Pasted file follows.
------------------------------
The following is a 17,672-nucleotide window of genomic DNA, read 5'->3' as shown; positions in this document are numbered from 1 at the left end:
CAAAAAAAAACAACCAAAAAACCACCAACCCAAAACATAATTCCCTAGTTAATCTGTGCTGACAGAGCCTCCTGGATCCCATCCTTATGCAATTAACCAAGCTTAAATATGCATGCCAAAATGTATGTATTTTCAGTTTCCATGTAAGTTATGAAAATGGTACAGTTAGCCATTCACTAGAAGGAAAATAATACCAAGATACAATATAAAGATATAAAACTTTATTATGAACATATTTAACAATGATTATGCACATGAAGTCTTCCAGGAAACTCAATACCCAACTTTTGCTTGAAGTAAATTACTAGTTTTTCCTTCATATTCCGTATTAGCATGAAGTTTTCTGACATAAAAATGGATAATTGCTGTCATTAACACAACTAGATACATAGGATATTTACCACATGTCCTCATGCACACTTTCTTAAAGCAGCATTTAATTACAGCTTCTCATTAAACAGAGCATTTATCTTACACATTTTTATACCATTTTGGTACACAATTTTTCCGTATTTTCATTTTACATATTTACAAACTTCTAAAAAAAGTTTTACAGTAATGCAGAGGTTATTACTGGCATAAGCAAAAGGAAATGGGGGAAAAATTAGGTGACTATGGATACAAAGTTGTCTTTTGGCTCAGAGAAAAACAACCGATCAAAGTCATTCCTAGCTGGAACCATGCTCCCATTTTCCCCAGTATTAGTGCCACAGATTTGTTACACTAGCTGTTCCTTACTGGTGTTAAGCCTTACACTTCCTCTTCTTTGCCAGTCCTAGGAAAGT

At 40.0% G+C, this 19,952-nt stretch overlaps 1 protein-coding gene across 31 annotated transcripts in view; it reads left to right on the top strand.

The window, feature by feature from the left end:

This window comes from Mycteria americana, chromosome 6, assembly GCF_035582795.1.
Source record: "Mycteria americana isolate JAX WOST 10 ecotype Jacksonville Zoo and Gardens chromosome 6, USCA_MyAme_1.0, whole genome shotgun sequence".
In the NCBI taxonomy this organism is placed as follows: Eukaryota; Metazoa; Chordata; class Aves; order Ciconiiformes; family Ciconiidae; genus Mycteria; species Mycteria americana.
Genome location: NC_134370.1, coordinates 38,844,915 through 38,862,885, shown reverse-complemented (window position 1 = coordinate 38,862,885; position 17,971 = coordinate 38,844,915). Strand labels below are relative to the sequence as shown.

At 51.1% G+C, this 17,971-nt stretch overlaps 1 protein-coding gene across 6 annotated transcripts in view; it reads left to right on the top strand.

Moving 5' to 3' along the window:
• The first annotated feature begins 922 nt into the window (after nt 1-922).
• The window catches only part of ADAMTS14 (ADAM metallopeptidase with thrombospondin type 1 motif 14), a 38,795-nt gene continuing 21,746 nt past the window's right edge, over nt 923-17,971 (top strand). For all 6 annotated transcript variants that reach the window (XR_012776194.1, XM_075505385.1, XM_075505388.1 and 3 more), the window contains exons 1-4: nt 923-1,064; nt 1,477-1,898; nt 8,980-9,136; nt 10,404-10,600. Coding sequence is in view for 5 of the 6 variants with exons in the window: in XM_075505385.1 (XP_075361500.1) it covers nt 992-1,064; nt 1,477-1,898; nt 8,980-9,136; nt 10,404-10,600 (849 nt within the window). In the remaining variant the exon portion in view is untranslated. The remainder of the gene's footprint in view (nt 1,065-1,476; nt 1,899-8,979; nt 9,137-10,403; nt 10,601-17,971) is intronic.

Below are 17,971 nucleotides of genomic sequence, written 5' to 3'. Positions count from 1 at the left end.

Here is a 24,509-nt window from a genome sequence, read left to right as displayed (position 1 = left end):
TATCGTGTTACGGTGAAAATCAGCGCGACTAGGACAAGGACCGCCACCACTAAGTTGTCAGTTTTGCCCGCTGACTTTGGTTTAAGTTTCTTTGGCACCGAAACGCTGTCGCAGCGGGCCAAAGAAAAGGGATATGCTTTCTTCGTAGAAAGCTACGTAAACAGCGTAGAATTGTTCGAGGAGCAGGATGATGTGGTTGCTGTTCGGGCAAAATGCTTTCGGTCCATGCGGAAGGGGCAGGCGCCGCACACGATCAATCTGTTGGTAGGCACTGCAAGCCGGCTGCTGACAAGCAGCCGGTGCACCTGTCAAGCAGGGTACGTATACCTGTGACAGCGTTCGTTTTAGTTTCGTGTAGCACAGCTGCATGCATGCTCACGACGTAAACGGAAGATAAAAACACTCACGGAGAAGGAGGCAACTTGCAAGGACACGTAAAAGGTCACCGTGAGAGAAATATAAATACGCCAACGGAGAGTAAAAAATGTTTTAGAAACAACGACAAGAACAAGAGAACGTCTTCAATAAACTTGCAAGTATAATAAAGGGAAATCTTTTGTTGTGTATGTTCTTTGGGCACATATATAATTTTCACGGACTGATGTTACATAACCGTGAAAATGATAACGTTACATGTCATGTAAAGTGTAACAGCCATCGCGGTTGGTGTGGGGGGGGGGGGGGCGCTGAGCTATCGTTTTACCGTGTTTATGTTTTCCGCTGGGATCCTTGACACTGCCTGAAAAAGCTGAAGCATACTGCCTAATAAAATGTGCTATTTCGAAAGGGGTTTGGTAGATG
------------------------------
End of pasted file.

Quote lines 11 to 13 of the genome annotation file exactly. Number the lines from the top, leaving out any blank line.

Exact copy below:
• The first annotated feature begins 922 nt into the window (after nt 1-922).
• The window catches only part of ADAMTS14 (ADAM metallopeptidase with thrombospondin type 1 motif 14), a 38,795-nt gene continuing 21,746 nt past the window's right edge, over nt 923-17,971 (top strand). For all 6 annotated transcript variants that reach the window (XR_012776194.1, XM_075505385.1, XM_075505388.1 and 3 more), the window contains exons 1-4: nt 923-1,064; nt 1,477-1,898; nt 8,980-9,136; nt 10,404-10,600. Coding sequence is in view for 5 of the 6 variants with exons in the window: in XM_075505385.1 (XP_075361500.1) it covers nt 992-1,064; nt 1,477-1,898; nt 8,980-9,136; nt 10,404-10,600 (849 nt within the window). In the remaining variant the exon portion in view is untranslated. The remainder of the gene's footprint in view (nt 1,065-1,476; nt 1,899-8,979; nt 9,137-10,403; nt 10,601-17,971) is intronic.

Below are 17,971 nucleotides of genomic sequence, written 5' to 3'. Positions count from 1 at the left end.